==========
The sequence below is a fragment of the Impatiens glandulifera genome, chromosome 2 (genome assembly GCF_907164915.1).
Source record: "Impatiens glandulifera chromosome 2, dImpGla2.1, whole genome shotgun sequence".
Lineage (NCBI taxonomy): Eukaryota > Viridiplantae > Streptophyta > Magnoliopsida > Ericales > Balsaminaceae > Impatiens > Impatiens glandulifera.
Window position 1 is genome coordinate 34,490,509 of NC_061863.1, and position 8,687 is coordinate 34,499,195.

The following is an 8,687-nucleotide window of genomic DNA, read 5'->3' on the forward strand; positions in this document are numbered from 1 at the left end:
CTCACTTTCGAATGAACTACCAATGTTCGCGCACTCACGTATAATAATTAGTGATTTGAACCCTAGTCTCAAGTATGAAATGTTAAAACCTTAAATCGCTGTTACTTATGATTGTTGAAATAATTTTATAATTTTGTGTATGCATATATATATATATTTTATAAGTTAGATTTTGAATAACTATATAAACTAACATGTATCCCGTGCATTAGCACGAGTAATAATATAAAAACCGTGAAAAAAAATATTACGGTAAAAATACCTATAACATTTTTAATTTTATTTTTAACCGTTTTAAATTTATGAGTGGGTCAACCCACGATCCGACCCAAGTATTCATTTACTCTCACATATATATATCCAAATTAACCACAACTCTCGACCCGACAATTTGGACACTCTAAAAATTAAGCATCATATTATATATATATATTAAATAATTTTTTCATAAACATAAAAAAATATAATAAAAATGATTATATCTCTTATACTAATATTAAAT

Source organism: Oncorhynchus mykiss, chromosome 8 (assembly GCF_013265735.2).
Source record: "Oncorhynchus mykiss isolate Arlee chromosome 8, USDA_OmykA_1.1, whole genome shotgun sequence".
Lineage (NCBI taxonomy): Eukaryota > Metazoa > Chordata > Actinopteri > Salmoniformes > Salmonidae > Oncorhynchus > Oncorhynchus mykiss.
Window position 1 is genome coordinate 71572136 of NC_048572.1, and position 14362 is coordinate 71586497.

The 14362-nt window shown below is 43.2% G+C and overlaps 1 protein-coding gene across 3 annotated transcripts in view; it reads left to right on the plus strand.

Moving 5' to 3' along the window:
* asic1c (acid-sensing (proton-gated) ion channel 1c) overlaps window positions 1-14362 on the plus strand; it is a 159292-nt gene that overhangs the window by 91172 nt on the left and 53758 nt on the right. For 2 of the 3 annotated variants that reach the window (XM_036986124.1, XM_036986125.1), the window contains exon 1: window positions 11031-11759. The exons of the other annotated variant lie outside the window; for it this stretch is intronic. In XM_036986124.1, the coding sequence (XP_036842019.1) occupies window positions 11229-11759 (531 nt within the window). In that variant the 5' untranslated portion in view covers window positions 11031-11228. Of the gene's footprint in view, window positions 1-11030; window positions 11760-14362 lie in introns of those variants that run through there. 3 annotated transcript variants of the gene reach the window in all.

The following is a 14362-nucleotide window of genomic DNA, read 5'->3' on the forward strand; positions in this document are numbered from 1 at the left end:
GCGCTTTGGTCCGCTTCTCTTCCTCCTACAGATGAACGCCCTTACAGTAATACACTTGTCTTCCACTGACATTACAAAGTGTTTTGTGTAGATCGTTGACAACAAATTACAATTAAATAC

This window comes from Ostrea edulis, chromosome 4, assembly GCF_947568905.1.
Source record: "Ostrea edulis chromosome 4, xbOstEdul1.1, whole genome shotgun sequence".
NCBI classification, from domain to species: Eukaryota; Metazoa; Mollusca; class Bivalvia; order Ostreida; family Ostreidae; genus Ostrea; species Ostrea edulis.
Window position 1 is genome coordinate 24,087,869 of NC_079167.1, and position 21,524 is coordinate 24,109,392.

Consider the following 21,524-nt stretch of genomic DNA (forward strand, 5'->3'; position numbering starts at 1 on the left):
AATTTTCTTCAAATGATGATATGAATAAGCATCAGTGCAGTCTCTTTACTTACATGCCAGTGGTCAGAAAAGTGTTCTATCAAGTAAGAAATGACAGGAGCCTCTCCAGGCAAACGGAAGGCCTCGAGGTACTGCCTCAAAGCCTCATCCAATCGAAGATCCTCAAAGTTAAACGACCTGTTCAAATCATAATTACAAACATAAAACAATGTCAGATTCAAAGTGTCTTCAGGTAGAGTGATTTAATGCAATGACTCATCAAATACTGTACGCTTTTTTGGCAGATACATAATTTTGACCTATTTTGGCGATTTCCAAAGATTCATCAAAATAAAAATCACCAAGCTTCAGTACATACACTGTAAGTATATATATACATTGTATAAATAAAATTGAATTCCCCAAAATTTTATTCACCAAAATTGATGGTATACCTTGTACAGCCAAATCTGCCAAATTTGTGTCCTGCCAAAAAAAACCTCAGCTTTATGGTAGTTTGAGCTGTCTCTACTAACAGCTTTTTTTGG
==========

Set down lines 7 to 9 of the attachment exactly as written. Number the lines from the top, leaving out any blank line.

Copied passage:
Source organism: Oncorhynchus mykiss, chromosome 8 (assembly GCF_013265735.2).
Source record: "Oncorhynchus mykiss isolate Arlee chromosome 8, USDA_OmykA_1.1, whole genome shotgun sequence".
Lineage (NCBI taxonomy): Eukaryota > Metazoa > Chordata > Actinopteri > Salmoniformes > Salmonidae > Oncorhynchus > Oncorhynchus mykiss.